IVIG to treat complex regional pain syndrome

January 01, 0001

IVIG to treat complex regional pain syndrome

complex regional pain syndrome (CRPS) and that treatment with low- dose intravenous immunoglobulin (IVIG) may substantially reduce pain in some patients. These UK investigators evaluated the efficacy of IVIG (0.5 g/kg) in patients with longstanding CRPS in a randomized, double-blind, placebo- controlled crossover trial. IVIG and normal saline control treatments were separated by at least 28 days. The primary outcome was pain intensity 6 to 19 days after the initial treatment and the crossover treatment.

They found: "13 eligible participants were randomly assigned between November 2005 and May 2008 and 12 completed the trial. The average pain intensity was 1.55 units lower after IVIG treatment than after saline. In 3 patients, pain intensity after IVIG was less than after saline by 50% or more. No serious adverse reactions were reported. The trial was small, and recruitment bias and chance variation could have influenced results and their interpretation."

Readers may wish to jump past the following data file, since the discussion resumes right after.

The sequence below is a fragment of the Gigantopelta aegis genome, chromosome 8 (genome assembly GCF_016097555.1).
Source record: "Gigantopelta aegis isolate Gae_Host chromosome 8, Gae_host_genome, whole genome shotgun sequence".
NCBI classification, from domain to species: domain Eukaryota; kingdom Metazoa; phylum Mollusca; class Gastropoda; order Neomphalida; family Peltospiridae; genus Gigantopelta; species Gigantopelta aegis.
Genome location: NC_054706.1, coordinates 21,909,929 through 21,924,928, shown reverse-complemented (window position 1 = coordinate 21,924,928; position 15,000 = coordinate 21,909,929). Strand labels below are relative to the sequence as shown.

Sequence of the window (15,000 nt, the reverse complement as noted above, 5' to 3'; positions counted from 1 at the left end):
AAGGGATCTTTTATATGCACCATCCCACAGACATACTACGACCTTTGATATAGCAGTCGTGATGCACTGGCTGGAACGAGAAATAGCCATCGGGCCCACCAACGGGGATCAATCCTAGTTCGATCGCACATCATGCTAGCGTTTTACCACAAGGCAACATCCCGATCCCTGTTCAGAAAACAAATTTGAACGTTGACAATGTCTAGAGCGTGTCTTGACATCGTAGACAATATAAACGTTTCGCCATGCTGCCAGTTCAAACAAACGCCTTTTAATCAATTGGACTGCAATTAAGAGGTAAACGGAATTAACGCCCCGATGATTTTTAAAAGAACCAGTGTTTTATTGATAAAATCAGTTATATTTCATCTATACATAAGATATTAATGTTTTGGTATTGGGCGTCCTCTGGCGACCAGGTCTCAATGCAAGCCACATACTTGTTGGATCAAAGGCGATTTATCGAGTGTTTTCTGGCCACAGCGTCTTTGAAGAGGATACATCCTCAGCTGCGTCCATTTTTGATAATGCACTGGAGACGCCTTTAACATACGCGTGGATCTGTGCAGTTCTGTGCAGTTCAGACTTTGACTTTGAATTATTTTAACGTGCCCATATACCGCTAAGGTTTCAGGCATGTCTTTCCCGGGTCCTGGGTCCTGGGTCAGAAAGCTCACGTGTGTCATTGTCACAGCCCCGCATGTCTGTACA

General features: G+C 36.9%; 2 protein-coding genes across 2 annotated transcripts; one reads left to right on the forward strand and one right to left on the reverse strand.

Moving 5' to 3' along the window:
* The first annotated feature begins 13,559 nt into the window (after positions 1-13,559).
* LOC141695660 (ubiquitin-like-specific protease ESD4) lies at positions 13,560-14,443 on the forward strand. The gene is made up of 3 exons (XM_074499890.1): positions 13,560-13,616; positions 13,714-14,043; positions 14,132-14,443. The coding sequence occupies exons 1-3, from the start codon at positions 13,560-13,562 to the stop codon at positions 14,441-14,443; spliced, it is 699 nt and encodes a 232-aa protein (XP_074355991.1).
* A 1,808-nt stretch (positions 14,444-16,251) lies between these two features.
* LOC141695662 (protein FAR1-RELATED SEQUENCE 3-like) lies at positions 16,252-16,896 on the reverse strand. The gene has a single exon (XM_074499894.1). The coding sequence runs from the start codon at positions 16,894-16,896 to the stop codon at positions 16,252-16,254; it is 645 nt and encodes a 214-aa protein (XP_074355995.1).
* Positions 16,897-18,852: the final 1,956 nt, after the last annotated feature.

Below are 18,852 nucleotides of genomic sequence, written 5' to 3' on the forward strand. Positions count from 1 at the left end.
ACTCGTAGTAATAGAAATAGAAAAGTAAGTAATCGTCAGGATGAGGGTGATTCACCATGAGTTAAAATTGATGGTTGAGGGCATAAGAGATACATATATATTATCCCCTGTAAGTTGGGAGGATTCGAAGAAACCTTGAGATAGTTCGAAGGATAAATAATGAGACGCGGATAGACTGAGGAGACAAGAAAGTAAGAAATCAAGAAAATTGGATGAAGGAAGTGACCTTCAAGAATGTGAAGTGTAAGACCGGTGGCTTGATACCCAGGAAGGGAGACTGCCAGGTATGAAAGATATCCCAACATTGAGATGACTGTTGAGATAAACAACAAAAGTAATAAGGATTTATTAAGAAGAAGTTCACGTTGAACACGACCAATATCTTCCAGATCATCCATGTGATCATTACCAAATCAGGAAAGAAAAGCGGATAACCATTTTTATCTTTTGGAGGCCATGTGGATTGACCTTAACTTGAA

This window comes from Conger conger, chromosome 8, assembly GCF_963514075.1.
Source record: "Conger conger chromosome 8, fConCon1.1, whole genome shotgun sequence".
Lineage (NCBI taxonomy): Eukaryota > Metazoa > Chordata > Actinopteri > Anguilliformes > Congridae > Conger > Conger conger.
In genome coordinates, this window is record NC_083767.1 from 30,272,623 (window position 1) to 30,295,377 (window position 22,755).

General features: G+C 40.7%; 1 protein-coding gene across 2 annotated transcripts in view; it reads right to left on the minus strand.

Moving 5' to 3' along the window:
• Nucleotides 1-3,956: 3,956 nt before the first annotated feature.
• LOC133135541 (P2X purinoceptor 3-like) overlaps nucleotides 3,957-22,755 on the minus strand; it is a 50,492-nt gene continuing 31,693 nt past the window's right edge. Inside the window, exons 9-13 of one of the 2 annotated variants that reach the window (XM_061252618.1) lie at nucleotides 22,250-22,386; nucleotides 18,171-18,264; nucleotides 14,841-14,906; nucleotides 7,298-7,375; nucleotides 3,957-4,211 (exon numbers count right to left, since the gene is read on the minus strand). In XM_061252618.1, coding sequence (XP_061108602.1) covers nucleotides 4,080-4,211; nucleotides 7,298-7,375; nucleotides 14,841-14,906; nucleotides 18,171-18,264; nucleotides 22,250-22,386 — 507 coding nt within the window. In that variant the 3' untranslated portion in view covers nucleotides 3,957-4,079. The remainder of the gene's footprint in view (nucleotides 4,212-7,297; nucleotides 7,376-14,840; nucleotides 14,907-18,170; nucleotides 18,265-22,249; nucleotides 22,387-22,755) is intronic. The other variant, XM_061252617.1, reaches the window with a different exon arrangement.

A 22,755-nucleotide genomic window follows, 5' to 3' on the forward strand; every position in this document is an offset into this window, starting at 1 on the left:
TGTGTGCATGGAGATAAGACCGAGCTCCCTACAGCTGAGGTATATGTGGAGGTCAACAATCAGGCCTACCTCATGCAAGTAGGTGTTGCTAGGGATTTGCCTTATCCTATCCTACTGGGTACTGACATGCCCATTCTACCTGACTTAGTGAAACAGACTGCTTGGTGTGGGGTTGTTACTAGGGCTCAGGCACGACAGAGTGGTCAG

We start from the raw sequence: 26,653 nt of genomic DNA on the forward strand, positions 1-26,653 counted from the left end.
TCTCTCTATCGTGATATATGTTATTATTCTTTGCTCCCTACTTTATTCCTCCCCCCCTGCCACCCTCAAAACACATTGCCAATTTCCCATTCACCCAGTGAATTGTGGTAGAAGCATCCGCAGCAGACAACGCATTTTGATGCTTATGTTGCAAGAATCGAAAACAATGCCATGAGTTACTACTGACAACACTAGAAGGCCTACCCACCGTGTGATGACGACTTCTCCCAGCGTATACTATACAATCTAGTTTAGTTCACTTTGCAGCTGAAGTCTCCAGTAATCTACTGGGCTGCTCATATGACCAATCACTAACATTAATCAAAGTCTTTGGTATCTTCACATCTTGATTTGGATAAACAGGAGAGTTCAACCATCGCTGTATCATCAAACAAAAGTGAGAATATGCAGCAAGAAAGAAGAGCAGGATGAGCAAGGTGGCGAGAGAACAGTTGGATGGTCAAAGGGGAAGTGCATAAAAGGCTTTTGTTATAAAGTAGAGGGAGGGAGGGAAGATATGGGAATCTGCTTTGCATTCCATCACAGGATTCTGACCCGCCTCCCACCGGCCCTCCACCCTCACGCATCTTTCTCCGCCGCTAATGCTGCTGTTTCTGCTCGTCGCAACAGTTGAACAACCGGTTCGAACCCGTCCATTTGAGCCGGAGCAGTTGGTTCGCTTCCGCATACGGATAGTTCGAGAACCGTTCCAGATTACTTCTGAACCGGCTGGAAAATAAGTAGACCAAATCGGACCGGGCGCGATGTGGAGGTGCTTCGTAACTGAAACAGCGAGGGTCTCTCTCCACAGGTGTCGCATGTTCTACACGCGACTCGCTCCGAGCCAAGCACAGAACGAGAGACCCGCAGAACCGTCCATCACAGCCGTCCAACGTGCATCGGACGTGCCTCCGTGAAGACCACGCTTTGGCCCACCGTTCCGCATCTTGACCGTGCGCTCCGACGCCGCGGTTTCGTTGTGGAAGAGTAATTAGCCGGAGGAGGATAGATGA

The authors concluded: "IVIG, 0.5 g/kg, can reduce pain in refractory CRPS. Studies are required to determine the best immunoglobulin dose, the duration of effect, and when repeated treatments are needed."

IVIG seems a reasonable option in these patients with refractory pain.

For the full abstract, click here.

Ann Intern Med 152(3):152-158, 2 February 2010
© 2010 to the American College of Physicians
Intravenous Immunoglobulin Treatment of the Complex Regional Pain Syndrome A Randomized Trial. Andreas Goebel, Andrew Baranowski, Konrad Maurer, et al.

Category: B. Blood/Blood Forming Organs/Immune Mechanisms. Keywords: complex regional pain syndrome, immunoglobulin, randomized controlled trial, journal watch.
Synopsis edited by Dr Linda French, Toledo, Ohio. Posted on Global Family Doctor 23 February 2010

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